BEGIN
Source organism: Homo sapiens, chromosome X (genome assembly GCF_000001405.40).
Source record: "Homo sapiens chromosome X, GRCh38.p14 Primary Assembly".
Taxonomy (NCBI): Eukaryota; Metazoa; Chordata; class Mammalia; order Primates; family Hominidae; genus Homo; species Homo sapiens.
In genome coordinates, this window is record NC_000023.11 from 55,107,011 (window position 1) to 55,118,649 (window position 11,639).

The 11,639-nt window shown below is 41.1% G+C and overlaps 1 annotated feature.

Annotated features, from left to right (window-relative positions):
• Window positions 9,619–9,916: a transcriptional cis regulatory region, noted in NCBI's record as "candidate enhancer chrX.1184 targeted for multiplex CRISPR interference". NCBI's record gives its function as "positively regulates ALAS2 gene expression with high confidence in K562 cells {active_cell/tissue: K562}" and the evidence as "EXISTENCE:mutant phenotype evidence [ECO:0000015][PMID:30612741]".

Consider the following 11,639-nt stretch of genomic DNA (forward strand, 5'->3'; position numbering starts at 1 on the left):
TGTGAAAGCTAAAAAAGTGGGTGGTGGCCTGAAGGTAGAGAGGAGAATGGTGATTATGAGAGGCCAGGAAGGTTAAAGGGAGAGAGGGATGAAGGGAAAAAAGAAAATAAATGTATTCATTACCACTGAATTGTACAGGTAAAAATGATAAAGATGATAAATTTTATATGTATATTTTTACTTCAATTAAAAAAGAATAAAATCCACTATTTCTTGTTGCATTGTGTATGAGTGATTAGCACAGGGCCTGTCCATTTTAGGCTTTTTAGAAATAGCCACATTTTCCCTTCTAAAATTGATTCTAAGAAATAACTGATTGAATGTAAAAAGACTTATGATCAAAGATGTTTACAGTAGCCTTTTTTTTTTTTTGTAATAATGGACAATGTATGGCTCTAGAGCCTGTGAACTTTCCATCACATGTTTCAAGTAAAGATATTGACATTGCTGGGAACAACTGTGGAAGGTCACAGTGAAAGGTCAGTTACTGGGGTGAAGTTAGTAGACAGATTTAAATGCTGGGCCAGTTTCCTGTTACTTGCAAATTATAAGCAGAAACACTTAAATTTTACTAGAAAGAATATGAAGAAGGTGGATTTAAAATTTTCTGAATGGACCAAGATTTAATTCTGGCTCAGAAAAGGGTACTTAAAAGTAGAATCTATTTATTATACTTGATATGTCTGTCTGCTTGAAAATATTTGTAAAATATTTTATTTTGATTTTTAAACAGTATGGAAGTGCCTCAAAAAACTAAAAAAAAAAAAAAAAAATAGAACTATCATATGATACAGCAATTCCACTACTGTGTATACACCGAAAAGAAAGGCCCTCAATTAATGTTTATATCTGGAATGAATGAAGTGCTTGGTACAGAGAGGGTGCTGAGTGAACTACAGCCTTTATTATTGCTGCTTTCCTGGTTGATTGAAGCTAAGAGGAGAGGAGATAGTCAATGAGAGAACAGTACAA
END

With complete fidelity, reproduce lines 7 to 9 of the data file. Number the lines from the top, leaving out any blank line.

• Window positions 9,619–9,916: a transcriptional cis regulatory region, noted in NCBI's record as "candidate enhancer chrX.1184 targeted for multiplex CRISPR interference". NCBI's record gives its function as "positively regulates ALAS2 gene expression with high confidence in K562 cells {active_cell/tissue: K562}" and the evidence as "EXISTENCE:mutant phenotype evidence [ECO:0000015][PMID:30612741]".

Consider the following 11,639-nt stretch of genomic DNA (forward strand, 5'->3'; position numbering starts at 1 on the left):
TGTGAAAGCTAAAAAAGTGGGTGGTGGCCTGAAGGTAGAGAGGAGAATGGTGATTATGAGAGGCCAGGAAGGTTAAAGGGAGAGAGGGATGAAGGGAAAAAAGAAAATAAATGTATTCATTACCACTGAATTGTACAGGTAAAAATGATAAAGATGATAAATTTTATATGTATATTTTTACTTCAATTAAAAAAGAATAAAATCCACTATTTCTTGTTGCATTGTGTATGAGTGATTAGCACAGGGCCTGTCCATTTTAGGCTTTTTAGAAATAGCCACATTTTCCCTTCTAAAATTGATTCTAAGAAATAACTGATTGAATGTAAAAAGACTTATGATCAAAGATGTTTACAGTAGCCTTTTTTTTTTTTTGTAATAATGGACAATGTATGGCTCTAGAGCCTGTGAACTTTCCATCACATGTTTCAAGTAAAGATATTGACATTGCTGGGAACAACTGTGGAAGGTCACAGTGAAAGGTCAGTTACTGGGGTGAAGTTAGTAGACAGATTTAAATGCTGGGCCAGTTTCCTGTTACTTGCAAATTATAAGCAGAAACACTTAAATTTTACTAGAAAGAATATGAAGAAGGTGGATTTAAAATTTTCTGAATGGACCAAGATTTAATTCTGGCTCAGAAAAGGGTACTTAAAAGTAGAATCTATTTATTATACTTGATATGTCTGTCTGCTTGAAAATATTTGTAAAATATTTTATTTTGATTTTTAAACAGTATGGAAGTGCCTCAAAAAACTAAAAAAAAAAAAAAAAAATAGAACTATCATATGATACAGCAATTCCACTACTGTGTATACACCGAAAAGAAAGGCCCTCAATTAATGTTTATATCTGGAATGAATGAAGTGCTTGGTACAGAGAGGGTGCTGAGTGAACTACAGCCTTTATTATTGCTGCTTTCCTGGTTGATTGAAGCTAAGAGGAGAGGAGATAGTCAATGAGAGAACAGTACAA